Musings of a New Husband

“You can’t marry another boy,” they told me.
“Why not?” I asked, confused. “You said I could do anything. You said I could grow up to be President.”
“You can’t marry another boy!”
“But you said I’d grow up, and fall in love, and get married.”
“You can’t fall in love with another boy!”

Excerpt, Unbroken

My father followed me into the kitchen. “I like Stanley,” he said. “He is the kind of person I imagined for you. Do me a favor. Keep this one.”

I was startled for two reasons. One, my father doesn’t talk much, certainly not about anything of a personal nature. At least not to me. Second, he’d always hated all my boyfriends. Until that moment, until that conversation, I’d always assumed that he’d hated my boyfriends for their sex. Now I understood he’d hated them because he thought they weren’t good enough for me, that I deserved better. In all honestly, I had dated quite a collection of losers and lunatics.

“I will, Space,” I promised. “I will.”

Yesterday, more than 18 years after that conversation with my father, 25 years after we first met, on our 17th anniversary, on the 45th anniversary of Stonewall, and 38 days after Judge John Jones III’s historic decision, I kept that promise; I married Stanley, the best man I know, the one man my father approved of.

I’ve written on this blog about being the sissy triumphant (December 2013) about turning “nos” into “yeses” , (May 2014) but yesterday I said the biggest yes of all: “Yes, I do.”

It was a small, intimate affair—just us and six of our closest friends. But it was everything I dreamed
my wedding would be. Stacey Thomas of The Philadelphia Wedding Chapel not only got us married on the date we wanted, she made the service personal. We felt protected, cared for.

As we walked the short distance to the front where Stacey waited for us, a distance which, short as it was, had taken 45 years to get to, I thought of those long ago drag queens, mostly black and Hispanic, who tired, had started a riot that changed the course of history. As I walked forward tightly gripping Stanley’s hand. I knew I could never stand in their high heels but I could walk in their footsteps.

In one surprisingly hilarious moment, Stacey asked our friends if they would support us and stand with us. They answered in unison, “We will.” Their words settled on my skin. I realized that these six friends had our backs and always would. We, as individuals, as a people, and as a nation, have come so far. I know we have so far to go but I wanted to stop in that moment to rest, to live in that moment for just a moment longer.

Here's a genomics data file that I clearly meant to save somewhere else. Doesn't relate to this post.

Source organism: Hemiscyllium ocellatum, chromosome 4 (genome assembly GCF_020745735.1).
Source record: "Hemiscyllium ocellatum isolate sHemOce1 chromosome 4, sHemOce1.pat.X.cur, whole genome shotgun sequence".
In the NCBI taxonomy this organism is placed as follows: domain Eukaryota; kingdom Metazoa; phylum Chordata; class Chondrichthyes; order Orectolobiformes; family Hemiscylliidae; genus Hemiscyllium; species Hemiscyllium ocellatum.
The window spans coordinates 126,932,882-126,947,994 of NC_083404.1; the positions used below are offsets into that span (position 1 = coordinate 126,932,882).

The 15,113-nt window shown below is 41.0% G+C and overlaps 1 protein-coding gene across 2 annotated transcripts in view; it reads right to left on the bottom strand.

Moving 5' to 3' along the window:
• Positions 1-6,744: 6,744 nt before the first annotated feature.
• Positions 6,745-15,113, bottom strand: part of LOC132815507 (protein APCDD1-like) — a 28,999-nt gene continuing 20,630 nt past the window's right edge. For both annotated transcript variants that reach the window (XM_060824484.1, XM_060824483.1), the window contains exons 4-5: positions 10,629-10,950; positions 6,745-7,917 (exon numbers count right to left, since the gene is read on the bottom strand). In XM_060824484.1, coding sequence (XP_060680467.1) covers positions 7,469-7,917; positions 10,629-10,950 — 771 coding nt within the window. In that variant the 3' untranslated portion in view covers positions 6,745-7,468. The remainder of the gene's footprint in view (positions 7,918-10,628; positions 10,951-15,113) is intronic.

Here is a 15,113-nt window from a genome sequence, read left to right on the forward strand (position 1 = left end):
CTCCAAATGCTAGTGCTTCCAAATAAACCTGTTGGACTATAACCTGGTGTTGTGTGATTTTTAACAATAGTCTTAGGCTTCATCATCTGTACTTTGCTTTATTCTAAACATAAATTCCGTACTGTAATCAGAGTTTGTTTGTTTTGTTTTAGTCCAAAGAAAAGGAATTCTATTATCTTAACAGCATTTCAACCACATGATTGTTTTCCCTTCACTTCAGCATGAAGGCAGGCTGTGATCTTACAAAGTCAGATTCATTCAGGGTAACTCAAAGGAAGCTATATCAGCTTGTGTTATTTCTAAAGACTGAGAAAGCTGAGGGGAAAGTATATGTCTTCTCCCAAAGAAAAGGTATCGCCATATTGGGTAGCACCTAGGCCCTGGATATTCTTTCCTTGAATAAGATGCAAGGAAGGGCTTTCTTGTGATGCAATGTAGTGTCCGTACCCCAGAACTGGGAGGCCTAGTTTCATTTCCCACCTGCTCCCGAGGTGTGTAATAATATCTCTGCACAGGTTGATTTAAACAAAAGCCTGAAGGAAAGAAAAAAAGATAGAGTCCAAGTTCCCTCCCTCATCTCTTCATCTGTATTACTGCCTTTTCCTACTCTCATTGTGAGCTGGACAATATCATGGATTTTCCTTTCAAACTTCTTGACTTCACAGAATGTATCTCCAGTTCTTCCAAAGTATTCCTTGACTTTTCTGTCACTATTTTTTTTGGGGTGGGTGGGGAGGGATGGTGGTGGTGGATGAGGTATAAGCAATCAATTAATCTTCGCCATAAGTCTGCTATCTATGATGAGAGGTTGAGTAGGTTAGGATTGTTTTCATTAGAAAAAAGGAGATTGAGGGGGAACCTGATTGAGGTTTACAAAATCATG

Earlier in the day, my friend Shirley, who has never married, questioned the importance of marriage, saying it was just a piece of paper. She said, “After, you won’t be any different, or look any different.” I joked that I would look different, I would glow. She informed me one only glows when pregnant.

Now, officially married, Stanley’s kiss still lingering on my lips, I felt different. Maybe because we were now protected—no one could ever deny me access to his bedside; if anything happened to me, the taxes on my estate wouldn’t force him to sell our home. Maybe because, by getting married, we’d told each other: “I know you and I love you anyway.” And maybe this was just what equality felt like.


  1. That's so wonderful, Larry! I'm so happy for you and your Stanley! You deserve to have your happily ever after. I wish you both all the best in the world! You have it in each other!

    1. thank you so much Julie. Yesterday as we were getting dressed Stanley had trouble tying his bow tie, though he had no trouble tying mine. Frustrated and angry he wasn't at his most loveable, shall we say, but watching him I realized that he's not perfect but I love him so...and I suppose that is what a marriage is about--seeing and loving the person beneath even when they're not at their best.

    2. Who wants a perfect person, Larry? You want the one who's perfect for you. A life lived with love and imperfections is the best life of all. Especially knowing that, and knowing you can deal with anything, as long as you're together. Knowing that together you are your best.

  2. This comment has been removed by a blog administrator.

    1. Dear Anonymous, you will notice I deleted your comment. I have no room in my world for hate.

      Let me point out, I am man enough to sign my name to everything I write. Perhapss someday you will find the balls to do the same.

  3. I just found this beautiful story & Great event! Just wanted to add my "I will always stand with you both" as do my daughters & granddaughters! You have a whole community of us that fight for you & with you! Congratulations again on the biggest event in your lives!

    1. Ann

      thank you so much for your comment. It means so much to learn we have allies who stand with us--that message is especially important for our young people who often struggle with sexuality and trying to imagine a bright, wonderful future full of love and acceptance.


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